The Tragedy of the Data Commons 

    Before, and after?

    A theme of my writing over the past ten or so years has been the role of data in society. I tend to frame that role anthropologically: How have we adapted to this new element in our society? What tools and social structures have we created in response to its emergence as a currency in our world? How have power structures shifted as a result?

    Increasingly, I’ve been worrying a hypothesis: Like a city built over generations without central planning or consideration for much more than fundamental capitalistic values, we’ve architected an ecosystem around data that is not only dysfunctional, it’s possibly antithetical to the core values of democratic society. Houston, it seems, we really do have a problem.

    I know, it’s been a while since I’ve written here, and most of my recent stuff has focused on Facebook. I’ve been on the road the entire summer, and preparing to move from the Bay area to NYC ( that’s another post). But before you roll your eyes in anticipation of yet another Facebook rant, no, this post is not about Facebook, despite that company’s continued inability to govern itself.

    No, this post is about the business of health insurance.

    Last week ProPublica published a story titled Health Insurers Are Vacuuming Up Details About You — And It Could Raise Your Rates.  It’s the second in an ongoing series the investigative unit is doing on the role of data in healthcare. I’ve been watching this story develop for years, and ProPublica’s piece does a nice job of framing the issue. It envisions  “a future in which everything you do — the things you buy, the food you eat, the time you spend watching TV — may help determine how much you pay for health insurance.”  Unsurprisingly, the health industry has  developed an insatiable appetite for personal data about the individuals it covers. Over the past decade or so, all of our quotidian activities (and far more) have been turned into data, and that data can and is being sold to the insurance industry:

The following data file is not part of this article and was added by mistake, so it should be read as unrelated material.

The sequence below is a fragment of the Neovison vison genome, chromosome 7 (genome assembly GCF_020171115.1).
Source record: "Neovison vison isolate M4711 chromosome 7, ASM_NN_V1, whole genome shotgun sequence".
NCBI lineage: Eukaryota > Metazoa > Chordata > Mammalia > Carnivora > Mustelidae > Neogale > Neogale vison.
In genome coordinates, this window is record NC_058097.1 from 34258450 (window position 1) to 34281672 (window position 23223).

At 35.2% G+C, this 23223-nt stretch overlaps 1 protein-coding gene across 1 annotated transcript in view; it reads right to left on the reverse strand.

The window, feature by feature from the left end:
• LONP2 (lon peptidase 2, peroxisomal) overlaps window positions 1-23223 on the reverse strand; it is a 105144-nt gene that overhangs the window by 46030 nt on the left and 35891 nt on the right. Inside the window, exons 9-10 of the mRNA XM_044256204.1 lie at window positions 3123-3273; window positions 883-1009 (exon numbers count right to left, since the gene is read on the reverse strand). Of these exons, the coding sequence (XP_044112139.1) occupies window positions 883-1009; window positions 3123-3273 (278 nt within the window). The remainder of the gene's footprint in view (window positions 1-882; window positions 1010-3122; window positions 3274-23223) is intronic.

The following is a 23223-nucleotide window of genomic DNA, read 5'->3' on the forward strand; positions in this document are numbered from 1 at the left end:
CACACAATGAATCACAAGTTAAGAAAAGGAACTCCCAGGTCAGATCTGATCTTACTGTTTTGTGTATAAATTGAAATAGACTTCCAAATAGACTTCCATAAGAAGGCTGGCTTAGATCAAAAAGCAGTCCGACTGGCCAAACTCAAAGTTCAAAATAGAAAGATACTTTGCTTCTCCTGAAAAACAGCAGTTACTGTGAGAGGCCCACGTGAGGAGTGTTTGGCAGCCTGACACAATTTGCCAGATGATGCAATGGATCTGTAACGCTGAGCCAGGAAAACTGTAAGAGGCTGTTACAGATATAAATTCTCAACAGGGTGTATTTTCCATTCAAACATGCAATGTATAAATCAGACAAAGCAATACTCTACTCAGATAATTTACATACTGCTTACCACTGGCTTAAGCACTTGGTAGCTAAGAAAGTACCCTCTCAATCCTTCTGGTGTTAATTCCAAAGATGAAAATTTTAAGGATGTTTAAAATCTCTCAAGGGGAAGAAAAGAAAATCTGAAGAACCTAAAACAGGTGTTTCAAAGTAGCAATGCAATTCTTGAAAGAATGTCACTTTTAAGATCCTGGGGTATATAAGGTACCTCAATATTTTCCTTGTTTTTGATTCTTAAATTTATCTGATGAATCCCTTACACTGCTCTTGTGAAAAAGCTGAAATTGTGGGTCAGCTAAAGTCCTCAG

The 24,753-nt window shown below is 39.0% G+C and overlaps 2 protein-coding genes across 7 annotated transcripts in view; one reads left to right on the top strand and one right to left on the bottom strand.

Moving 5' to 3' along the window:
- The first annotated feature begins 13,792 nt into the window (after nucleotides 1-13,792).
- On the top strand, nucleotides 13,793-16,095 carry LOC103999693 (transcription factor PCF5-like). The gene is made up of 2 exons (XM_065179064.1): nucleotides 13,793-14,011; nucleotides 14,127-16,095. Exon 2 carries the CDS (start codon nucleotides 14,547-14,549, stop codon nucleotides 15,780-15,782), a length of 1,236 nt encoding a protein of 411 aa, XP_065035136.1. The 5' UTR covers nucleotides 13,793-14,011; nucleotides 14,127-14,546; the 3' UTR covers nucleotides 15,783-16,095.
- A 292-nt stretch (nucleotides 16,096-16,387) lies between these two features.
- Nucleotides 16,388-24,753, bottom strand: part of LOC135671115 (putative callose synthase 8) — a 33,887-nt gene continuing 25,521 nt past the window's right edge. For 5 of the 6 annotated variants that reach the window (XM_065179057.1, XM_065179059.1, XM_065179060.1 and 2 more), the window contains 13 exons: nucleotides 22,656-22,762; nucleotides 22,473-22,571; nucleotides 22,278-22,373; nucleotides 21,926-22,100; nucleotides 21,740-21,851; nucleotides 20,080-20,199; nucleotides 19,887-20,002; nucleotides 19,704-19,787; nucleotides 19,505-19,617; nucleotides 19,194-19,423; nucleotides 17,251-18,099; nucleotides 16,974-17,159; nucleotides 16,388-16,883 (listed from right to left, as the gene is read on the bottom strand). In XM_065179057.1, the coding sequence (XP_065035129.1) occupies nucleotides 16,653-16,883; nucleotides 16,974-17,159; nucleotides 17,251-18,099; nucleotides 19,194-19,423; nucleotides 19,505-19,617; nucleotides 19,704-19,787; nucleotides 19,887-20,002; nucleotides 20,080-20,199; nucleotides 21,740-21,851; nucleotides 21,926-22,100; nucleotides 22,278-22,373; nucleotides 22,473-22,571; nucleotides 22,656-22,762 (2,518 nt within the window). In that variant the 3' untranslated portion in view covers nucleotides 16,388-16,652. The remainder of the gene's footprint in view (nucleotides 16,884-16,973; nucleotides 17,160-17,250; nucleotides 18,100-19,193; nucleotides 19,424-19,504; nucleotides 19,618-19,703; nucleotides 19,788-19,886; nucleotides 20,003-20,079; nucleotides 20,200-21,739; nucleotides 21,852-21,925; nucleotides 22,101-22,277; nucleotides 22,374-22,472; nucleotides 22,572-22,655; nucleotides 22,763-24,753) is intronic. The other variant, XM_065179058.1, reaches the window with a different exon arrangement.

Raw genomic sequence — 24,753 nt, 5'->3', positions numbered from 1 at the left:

“The companies are tracking your race, education level, TV habits, marital status, net worth. They’re collecting what you post on social media, whether you’re behind on your bills, what you order online. Then they feed this information into complicated computer algorithms that spit out predictions about how much your health care could cost them.”

    HIPPA, the regulatory framework governing health information in the United States, only covers and protects medical data – not search histories, streaming usage, or grocery loyalty data. But if you think your search, video, and food choices aren’t related to health, well, let’s just say your insurance company begs to differ.

    Lest we dive into a rabbit hole about the corrosive combination of healthcare profit margins with personal data (ProPublica’s story does a fine job of that anyway), I want to pull back and think about what’s really going on here.

    The Tragedy of the Commons

    One of the most fundamental tensions in an open society is the potential misuse of resources held “in common” – resources to which all individuals have access. Garrett Hardin’s 1968 essay on the subject, “The Tragedy of the Commons,” explores this tension, concluding that the problem of human overpopulation has no technical solution. (A technical solution is one that does not require a shift in human values or morality (IE, a political solution), but rather can be fixed by application of science and/or engineering.) Hardin’s essay has become one of the most cited works in social science – the tragedy of the commons is a facile concept that applies to countless problems across society.

    In the essay, Hardin employs a simple example of a common grazing pasture, open to all who own livestock. The pasture, of course, can only support a finite number of cattle. But as Hardin argues, cattle owners are financially motivated to graze as many cattle as they possibly can, driving the number of grass munchers beyond the land’s capacity, ultimately destroying the commons. “Freedom in a commons brings ruin to all,” he concludes, delivering an intellectual middle finger to Smith’s “invisible hand” in the process.